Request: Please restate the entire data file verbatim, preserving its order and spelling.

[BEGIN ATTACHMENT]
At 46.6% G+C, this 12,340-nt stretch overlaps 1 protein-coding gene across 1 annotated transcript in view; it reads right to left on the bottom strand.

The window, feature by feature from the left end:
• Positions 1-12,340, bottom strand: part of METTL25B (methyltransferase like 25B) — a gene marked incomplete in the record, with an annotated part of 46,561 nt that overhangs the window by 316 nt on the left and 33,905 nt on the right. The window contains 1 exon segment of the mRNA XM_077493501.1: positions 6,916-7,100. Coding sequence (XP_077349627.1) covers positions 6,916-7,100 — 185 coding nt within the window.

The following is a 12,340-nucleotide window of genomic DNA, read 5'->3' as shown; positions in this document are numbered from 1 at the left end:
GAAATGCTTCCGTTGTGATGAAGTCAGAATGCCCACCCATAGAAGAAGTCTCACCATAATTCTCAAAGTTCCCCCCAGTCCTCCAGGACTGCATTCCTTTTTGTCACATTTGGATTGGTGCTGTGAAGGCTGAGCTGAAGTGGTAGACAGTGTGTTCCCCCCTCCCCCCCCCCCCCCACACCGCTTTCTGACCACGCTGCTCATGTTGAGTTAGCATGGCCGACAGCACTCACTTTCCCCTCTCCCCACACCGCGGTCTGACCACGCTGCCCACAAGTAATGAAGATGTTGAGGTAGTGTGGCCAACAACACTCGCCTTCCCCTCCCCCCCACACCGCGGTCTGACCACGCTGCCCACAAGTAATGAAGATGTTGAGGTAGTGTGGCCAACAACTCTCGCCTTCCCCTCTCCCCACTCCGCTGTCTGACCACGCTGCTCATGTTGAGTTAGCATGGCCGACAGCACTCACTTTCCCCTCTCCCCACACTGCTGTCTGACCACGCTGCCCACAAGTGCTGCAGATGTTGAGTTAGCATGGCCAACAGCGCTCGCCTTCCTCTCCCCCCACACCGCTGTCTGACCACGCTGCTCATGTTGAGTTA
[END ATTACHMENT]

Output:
At 46.6% G+C, this 12,340-nt stretch overlaps 1 protein-coding gene across 1 annotated transcript in view; it reads right to left on the bottom strand.

The window, feature by feature from the left end:
• Positions 1-12,340, bottom strand: part of METTL25B (methyltransferase like 25B) — a gene marked incomplete in the record, with an annotated part of 46,561 nt that overhangs the window by 316 nt on the left and 33,905 nt on the right. The window contains 1 exon segment of the mRNA XM_077493501.1: positions 6,916-7,100. Coding sequence (XP_077349627.1) covers positions 6,916-7,100 — 185 coding nt within the window.

The following is a 12,340-nucleotide window of genomic DNA, read 5'->3' as shown; positions in this document are numbered from 1 at the left end:
GAAATGCTTCCGTTGTGATGAAGTCAGAATGCCCACCCATAGAAGAAGTCTCACCATAATTCTCAAAGTTCCCCCCAGTCCTCCAGGACTGCATTCCTTTTTGTCACATTTGGATTGGTGCTGTGAAGGCTGAGCTGAAGTGGTAGACAGTGTGTTCCCCCCTCCCCCCCCCCCCCCACACCGCTTTCTGACCACGCTGCTCATGTTGAGTTAGCATGGCCGACAGCACTCACTTTCCCCTCTCCCCACACCGCGGTCTGACCACGCTGCCCACAAGTAATGAAGATGTTGAGGTAGTGTGGCCAACAACACTCGCCTTCCCCTCCCCCCCACACCGCGGTCTGACCACGCTGCCCACAAGTAATGAAGATGTTGAGGTAGTGTGGCCAACAACTCTCGCCTTCCCCTCTCCCCACTCCGCTGTCTGACCACGCTGCTCATGTTGAGTTAGCATGGCCGACAGCACTCACTTTCCCCTCTCCCCACACTGCTGTCTGACCACGCTGCCCACAAGTGCTGCAGATGTTGAGTTAGCATGGCCAACAGCGCTCGCCTTCCTCTCCCCCCACACCGCTGTCTGACCACGCTGCTCATGTTGAGTTA